Why the Exeter Chiefs Should Rebrand Themselves

This blog post originally appeared at the Imperial and Global Forum in June. It’s reposted with slight edits here for reasons I’ll go into below.

Exeter chiefs3On any given weekend, you might find yourself on a train platform, surrounded by sports fans wearing “Native American” headdresses and “war paint,” and waving inflatable tomahawks. They’ll be wearing apparel purchased from the team’s online store (the “Trading Post”), where you can also buy a “Little Big Chief” mascot. During the event, supporters will chant the Tomahawk Chop to get into the spirit of things, and afterward, perhaps they’ll rehash the game on the team’s message boards (“the tribe”). But this isn’t the Atlanta Braves. It’s not the Washington Redskins. This is a rugby match for Great Britain’s Exeter Chiefs, and it’s a problem that evokes Britain’s imperial American past.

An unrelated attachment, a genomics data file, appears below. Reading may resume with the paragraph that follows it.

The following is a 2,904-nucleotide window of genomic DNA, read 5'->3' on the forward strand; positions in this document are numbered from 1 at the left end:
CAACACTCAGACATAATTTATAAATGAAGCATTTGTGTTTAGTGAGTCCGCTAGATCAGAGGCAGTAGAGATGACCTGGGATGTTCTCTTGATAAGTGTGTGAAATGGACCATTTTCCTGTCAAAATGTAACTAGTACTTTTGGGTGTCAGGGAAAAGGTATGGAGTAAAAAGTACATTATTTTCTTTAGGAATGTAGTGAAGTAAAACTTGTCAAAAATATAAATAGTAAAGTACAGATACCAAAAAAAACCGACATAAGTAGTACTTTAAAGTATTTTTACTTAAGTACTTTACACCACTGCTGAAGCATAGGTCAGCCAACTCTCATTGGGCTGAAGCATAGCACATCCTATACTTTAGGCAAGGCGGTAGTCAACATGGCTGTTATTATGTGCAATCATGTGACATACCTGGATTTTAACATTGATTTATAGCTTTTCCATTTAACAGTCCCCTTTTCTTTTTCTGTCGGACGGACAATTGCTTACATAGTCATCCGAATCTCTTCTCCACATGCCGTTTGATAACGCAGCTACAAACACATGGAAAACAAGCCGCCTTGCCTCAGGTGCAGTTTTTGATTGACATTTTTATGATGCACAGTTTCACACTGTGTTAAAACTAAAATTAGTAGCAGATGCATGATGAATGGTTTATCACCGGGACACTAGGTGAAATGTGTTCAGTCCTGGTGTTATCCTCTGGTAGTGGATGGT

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Guest Post: What’s in a Name? On Sports Teams and Scalp Bounties

Today’s guest post is by Mairin Odle, a PhD Candidate in Atlantic History at New York University. In 2013-2014, she was a Sawyer Dissertation Fellow at the McNeil Center for Early American Studies. Her research investigates cross-cultural body modifications in early America.    

Odle guest post imageAs many in the D.C. area can tell you, the Washington NFL franchise—known to thousands of its fans as the Redskins—lost each of the four games they played last month. Is it possible that players were distracted by the protests and controversy over the team’s nickname? The timing is interesting: after all, November was Native American Heritage Month. Continue reading